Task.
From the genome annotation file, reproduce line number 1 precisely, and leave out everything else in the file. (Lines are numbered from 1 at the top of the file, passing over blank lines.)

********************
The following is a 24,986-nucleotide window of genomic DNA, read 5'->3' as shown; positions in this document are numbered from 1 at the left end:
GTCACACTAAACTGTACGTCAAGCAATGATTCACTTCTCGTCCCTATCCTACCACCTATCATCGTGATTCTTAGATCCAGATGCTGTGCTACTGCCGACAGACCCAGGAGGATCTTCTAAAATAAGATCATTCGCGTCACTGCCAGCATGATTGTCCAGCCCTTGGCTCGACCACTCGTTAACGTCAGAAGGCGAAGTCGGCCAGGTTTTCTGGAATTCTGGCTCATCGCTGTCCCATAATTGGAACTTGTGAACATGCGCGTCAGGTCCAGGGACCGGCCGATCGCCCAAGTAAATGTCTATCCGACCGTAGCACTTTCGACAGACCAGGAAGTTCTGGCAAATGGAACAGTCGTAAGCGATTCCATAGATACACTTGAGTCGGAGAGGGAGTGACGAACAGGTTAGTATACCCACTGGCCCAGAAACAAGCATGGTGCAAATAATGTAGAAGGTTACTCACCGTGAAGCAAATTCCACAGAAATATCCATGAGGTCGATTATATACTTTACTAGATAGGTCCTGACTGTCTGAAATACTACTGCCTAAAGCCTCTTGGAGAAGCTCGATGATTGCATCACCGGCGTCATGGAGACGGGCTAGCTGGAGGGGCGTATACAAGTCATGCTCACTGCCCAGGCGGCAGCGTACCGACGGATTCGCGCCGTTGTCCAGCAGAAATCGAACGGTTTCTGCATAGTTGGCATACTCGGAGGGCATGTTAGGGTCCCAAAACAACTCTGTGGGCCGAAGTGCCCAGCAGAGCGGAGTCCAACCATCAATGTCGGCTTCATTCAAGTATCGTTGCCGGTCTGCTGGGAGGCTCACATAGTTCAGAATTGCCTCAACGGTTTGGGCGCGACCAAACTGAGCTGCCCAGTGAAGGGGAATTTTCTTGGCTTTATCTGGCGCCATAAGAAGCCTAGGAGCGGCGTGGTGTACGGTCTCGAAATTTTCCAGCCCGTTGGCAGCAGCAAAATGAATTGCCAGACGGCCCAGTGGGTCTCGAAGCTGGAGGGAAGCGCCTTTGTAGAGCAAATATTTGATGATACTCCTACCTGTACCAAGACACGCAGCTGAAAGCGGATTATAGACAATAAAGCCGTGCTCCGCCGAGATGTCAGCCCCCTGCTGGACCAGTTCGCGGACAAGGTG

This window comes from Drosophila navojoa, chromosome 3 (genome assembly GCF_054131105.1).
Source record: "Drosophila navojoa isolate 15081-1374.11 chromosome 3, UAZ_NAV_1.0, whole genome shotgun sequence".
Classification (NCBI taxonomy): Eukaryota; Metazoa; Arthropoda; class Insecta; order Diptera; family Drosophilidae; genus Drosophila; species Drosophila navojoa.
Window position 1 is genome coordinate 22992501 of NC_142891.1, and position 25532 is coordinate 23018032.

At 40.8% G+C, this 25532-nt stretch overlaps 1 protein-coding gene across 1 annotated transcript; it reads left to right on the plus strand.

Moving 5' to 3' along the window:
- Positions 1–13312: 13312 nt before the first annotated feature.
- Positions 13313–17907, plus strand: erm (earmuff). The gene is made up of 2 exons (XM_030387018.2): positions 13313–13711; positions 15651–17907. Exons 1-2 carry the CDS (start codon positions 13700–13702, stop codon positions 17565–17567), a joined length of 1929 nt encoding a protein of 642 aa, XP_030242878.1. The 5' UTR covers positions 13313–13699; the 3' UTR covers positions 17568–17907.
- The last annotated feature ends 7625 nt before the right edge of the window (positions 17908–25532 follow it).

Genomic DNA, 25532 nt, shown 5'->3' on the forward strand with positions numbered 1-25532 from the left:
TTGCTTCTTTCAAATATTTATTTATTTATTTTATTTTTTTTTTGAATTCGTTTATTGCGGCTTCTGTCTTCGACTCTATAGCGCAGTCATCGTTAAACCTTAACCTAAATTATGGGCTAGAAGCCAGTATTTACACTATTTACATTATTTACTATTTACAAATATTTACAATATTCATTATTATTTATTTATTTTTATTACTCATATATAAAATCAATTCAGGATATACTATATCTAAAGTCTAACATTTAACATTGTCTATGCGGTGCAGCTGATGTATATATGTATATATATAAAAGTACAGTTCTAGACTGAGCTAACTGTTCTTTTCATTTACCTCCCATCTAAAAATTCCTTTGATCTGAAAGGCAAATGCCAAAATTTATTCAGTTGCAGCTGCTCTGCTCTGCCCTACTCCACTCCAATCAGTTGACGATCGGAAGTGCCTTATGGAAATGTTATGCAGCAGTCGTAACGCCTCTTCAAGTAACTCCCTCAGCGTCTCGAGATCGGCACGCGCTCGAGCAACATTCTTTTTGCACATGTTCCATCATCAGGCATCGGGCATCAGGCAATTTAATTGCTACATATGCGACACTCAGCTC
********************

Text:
The following is a 24,986-nucleotide window of genomic DNA, read 5'->3' as shown; positions in this document are numbered from 1 at the left end: